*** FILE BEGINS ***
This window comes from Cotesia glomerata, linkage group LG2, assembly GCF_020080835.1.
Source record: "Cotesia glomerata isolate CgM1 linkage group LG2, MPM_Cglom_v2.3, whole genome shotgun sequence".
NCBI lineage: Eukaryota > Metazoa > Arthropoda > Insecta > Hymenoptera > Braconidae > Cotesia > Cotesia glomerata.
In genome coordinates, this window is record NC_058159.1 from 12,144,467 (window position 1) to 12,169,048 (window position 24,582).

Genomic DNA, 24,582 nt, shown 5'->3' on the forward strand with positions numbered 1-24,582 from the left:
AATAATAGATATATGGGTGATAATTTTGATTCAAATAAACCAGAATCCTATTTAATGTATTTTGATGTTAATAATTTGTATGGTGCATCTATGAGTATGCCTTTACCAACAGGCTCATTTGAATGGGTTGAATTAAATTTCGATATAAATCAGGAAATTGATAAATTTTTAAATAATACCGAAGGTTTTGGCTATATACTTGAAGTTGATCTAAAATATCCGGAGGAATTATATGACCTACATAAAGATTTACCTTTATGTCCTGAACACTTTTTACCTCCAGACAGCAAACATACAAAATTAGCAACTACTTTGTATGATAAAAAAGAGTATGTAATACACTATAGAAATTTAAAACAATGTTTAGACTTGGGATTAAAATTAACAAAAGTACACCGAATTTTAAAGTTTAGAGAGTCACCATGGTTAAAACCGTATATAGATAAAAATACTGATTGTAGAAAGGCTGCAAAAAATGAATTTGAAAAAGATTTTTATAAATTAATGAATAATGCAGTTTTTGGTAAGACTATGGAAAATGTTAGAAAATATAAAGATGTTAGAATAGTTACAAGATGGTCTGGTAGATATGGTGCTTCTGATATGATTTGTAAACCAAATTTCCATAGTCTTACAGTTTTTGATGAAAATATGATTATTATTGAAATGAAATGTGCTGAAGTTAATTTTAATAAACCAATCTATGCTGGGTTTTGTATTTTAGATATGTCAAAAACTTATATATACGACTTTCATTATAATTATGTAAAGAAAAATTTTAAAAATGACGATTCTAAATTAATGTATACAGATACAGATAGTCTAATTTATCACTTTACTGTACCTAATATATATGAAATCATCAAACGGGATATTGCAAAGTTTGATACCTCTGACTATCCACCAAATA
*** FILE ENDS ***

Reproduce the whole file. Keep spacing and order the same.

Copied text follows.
This window comes from Cotesia glomerata, linkage group LG2, assembly GCF_020080835.1.
Source record: "Cotesia glomerata isolate CgM1 linkage group LG2, MPM_Cglom_v2.3, whole genome shotgun sequence".
NCBI lineage: Eukaryota > Metazoa > Arthropoda > Insecta > Hymenoptera > Braconidae > Cotesia > Cotesia glomerata.
In genome coordinates, this window is record NC_058159.1 from 12,144,467 (window position 1) to 12,169,048 (window position 24,582).

Genomic DNA, 24,582 nt, shown 5'->3' on the forward strand with positions numbered 1-24,582 from the left:
AATAATAGATATATGGGTGATAATTTTGATTCAAATAAACCAGAATCCTATTTAATGTATTTTGATGTTAATAATTTGTATGGTGCATCTATGAGTATGCCTTTACCAACAGGCTCATTTGAATGGGTTGAATTAAATTTCGATATAAATCAGGAAATTGATAAATTTTTAAATAATACCGAAGGTTTTGGCTATATACTTGAAGTTGATCTAAAATATCCGGAGGAATTATATGACCTACATAAAGATTTACCTTTATGTCCTGAACACTTTTTACCTCCAGACAGCAAACATACAAAATTAGCAACTACTTTGTATGATAAAAAAGAGTATGTAATACACTATAGAAATTTAAAACAATGTTTAGACTTGGGATTAAAATTAACAAAAGTACACCGAATTTTAAAGTTTAGAGAGTCACCATGGTTAAAACCGTATATAGATAAAAATACTGATTGTAGAAAGGCTGCAAAAAATGAATTTGAAAAAGATTTTTATAAATTAATGAATAATGCAGTTTTTGGTAAGACTATGGAAAATGTTAGAAAATATAAAGATGTTAGAATAGTTACAAGATGGTCTGGTAGATATGGTGCTTCTGATATGATTTGTAAACCAAATTTCCATAGTCTTACAGTTTTTGATGAAAATATGATTATTATTGAAATGAAATGTGCTGAAGTTAATTTTAATAAACCAATCTATGCTGGGTTTTGTATTTTAGATATGTCAAAAACTTATATATACGACTTTCATTATAATTATGTAAAGAAAAATTTTAAAAATGACGATTCTAAATTAATGTATACAGATACAGATAGTCTAATTTATCACTTTACTGTACCTAATATATATGAAATCATCAAACGGGATATTGCAAAGTTTGATACCTCTGACTATCCACCAAATA